Transitioning from childhood to adulthood is exciting. However, in health care transition, the process of moving from pediatric to an adult model of care is often the most challenging of all transition topics. The main difference between pediatric and adult health care is that you are the person communicating with the doctor about your health, not your parents. You are also the one making decisions about your health. Of course, you can ask your parents for help in making decisions, but it is you who make the final decisions.
By 16 you should be doing the following:
- Making doctor’s appointments, seeing the doctor alone, asking the doctor any question you have, and refilling medications.
- Asking the doctor to talk with you about your privacy rights when you turn 18.
- Working with your doctor to make a medical summary.
- Figuring out if you need help making health care decisions before you turn 18 and become a legal adult. If you do need help, you’ll need to decide who will support you.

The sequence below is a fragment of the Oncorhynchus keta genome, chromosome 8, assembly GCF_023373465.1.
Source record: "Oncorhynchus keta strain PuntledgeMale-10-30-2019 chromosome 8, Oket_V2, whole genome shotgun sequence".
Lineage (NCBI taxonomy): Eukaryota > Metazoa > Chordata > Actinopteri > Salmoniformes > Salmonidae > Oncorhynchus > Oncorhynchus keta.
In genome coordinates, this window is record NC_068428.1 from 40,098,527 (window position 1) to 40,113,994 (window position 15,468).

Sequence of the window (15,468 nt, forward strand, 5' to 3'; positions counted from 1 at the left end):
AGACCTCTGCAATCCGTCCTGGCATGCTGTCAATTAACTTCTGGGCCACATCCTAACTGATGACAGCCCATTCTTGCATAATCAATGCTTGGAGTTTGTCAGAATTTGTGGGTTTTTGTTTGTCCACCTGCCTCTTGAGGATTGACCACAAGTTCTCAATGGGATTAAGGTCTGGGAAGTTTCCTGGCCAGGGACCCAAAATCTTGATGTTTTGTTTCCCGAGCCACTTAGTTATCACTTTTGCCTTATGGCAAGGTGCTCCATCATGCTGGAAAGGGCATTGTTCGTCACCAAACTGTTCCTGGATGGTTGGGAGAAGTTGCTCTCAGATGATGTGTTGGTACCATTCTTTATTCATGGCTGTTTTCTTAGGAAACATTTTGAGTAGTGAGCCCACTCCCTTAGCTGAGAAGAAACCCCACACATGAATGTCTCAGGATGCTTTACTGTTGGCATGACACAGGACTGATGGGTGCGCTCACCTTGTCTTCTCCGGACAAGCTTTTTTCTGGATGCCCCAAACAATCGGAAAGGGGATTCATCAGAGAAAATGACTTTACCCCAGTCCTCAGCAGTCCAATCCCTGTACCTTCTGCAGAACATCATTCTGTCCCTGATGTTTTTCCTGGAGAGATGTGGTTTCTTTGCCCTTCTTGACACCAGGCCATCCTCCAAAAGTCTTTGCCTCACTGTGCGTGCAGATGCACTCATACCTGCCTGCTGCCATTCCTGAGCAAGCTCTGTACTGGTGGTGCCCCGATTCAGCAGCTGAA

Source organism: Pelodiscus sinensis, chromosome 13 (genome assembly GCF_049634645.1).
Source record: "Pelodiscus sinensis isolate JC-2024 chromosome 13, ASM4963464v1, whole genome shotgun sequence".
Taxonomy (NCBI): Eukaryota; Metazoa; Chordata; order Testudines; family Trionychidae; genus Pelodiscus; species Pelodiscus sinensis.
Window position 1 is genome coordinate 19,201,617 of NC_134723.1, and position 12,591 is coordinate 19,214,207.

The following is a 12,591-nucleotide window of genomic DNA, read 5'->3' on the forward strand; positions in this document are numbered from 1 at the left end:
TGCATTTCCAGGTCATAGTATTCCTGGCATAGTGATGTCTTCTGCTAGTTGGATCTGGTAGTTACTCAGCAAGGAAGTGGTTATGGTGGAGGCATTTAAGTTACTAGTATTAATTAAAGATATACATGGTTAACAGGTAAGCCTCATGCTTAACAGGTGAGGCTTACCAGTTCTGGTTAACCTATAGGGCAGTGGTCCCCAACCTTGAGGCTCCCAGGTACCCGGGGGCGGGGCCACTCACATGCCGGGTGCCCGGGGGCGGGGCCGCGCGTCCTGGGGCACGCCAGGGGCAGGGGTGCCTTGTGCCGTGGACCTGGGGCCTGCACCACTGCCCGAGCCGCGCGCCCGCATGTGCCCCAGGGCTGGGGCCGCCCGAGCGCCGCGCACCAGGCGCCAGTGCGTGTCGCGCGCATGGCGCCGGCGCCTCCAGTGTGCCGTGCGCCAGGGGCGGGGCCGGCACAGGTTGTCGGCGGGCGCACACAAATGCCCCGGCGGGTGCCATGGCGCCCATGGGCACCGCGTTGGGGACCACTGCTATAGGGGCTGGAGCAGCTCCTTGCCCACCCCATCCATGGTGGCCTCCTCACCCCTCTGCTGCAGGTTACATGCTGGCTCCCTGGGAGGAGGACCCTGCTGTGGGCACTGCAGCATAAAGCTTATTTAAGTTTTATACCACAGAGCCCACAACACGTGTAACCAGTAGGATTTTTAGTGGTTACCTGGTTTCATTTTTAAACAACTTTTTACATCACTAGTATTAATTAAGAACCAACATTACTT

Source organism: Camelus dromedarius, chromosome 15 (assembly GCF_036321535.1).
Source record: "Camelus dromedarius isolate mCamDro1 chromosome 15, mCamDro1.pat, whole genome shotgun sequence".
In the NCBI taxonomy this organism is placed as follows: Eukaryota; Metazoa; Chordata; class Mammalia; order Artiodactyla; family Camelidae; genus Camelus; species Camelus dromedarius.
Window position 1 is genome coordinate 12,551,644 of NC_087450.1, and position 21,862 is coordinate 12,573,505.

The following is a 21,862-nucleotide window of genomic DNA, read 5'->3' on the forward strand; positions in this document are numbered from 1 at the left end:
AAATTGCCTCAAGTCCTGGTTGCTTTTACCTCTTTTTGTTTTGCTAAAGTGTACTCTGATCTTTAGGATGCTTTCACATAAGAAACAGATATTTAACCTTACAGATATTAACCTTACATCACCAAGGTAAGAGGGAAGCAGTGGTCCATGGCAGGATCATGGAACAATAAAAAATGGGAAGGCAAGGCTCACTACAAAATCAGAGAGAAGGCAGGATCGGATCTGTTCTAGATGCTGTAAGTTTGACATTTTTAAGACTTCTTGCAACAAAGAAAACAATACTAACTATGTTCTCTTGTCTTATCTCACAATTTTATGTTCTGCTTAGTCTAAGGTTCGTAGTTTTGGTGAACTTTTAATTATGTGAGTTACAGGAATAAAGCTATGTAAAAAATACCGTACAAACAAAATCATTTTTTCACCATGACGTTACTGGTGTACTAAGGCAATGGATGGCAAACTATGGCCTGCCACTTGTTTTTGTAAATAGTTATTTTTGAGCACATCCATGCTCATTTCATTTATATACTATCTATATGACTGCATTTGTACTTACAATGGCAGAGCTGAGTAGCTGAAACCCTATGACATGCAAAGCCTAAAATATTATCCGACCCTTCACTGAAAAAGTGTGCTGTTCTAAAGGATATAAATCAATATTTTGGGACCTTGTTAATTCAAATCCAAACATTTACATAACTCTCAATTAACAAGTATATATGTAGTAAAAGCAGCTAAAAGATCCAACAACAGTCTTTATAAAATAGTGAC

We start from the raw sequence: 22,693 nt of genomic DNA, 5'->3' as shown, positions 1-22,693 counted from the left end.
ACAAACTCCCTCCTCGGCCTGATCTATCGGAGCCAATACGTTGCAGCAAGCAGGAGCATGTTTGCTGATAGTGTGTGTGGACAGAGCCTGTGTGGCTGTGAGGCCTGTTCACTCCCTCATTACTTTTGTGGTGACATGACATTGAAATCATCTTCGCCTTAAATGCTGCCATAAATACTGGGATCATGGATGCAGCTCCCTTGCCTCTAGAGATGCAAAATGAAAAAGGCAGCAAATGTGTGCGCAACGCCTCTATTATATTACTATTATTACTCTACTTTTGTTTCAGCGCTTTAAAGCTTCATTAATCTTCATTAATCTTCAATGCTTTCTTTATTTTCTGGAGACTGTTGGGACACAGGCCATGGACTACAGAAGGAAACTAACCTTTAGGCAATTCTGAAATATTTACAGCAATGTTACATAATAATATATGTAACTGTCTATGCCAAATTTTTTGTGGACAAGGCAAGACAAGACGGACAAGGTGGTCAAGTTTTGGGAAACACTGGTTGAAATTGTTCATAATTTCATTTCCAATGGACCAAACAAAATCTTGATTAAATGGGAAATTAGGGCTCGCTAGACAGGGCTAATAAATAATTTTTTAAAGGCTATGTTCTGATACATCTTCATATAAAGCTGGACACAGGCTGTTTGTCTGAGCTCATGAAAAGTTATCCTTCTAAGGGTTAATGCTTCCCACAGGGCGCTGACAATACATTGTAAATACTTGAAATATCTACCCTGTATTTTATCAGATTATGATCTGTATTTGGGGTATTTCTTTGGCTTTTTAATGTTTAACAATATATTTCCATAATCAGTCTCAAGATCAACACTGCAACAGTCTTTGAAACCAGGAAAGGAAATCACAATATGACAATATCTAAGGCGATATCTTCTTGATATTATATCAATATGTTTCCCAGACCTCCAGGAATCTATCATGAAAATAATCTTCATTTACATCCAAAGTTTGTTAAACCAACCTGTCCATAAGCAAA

- Talking to your parents/caregiver about the age you want to transfer to a new doctor for adult care. Some adult doctors will see patients at 16.
- Speaking to your pediatrician about recommendations if you can’t find a new adult doctor.
Health care is just one of the many changes that will occur for you as you grow up. Understanding your own health care needs and how to navigate health care will help to set you up for a successful transition into adulthood.